What does it cost an
operator to cut their own meats?
40 lbs Rib Eye Steaks = 1 Hour $40 =
40 lbs Top Butt Steaks =
1 hour $40 =
40 lbs Roast prepare and cook = 1 hour $40 = $1.00 lb
40 lbs Chicken cut and prepare = 1 hour $40 = $1.00 lb
When doing a cutting test it is important to
figure in a labor cost. The purpose of a cutting test is to determine the cost of the meat
in order to set the menu price. Labor is a big factor and the normal answer from a
restaurant operator is that I am here anyway so the labor does not cost me anything. With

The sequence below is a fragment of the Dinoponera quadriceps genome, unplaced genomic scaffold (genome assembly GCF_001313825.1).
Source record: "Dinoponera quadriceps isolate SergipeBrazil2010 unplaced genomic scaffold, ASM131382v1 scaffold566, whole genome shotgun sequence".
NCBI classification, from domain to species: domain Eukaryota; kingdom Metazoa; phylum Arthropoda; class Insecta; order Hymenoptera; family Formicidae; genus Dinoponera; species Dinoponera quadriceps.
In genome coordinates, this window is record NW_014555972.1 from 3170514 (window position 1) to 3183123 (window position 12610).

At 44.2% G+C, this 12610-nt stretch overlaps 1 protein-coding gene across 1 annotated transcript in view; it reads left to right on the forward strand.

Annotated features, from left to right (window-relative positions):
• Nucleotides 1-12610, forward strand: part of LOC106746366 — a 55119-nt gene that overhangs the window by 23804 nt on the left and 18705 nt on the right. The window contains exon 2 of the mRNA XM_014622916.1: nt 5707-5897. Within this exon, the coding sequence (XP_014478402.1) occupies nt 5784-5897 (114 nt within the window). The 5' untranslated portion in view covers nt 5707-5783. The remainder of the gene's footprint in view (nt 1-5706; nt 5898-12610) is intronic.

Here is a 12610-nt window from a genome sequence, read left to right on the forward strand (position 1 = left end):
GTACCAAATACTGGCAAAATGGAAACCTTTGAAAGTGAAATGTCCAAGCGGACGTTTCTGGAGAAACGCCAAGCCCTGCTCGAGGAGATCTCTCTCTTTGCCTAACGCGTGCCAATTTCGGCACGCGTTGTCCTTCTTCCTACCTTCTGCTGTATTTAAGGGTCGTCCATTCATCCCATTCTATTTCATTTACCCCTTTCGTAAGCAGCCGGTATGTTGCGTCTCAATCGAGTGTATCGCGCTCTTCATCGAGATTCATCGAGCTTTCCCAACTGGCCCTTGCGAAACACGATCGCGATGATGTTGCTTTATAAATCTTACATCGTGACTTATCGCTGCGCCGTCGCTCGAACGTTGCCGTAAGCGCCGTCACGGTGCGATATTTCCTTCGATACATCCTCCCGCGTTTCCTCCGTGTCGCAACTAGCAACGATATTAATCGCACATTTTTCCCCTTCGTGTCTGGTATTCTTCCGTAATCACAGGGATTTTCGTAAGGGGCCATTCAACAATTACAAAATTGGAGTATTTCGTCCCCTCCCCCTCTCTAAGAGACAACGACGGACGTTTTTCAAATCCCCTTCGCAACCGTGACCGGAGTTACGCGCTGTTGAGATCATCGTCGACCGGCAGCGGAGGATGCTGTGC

today's high labor cost it is always better to figure it in.
A good “rule of thumb” when
figuring the cost of boxed beef items is to take the cost per pound of the product uncut,
out of the box, and double it. For example, if you paid $4.50 for rib eye your finished
product would be about $9.00.
If we went to an extreme and said it would
take someone 15 hours to cut up the entire steer, it would cost $600 for labor. Six
hundred lbs divided by $600 comes out to $1 lb. If we used $1.00 lb as a labor cost, we
would be sure to build in enough to cover it. As you can see by the other examples, it is
a pretty close figure.
If you think that $40 per hour is too high,
you are selling yourself short. Even if you are in the restaurant anyway, your time can be
better invested than cutting meat. Especially if your goal is to not be there all the
time. Perhaps you want to hire a manager or even build a second location.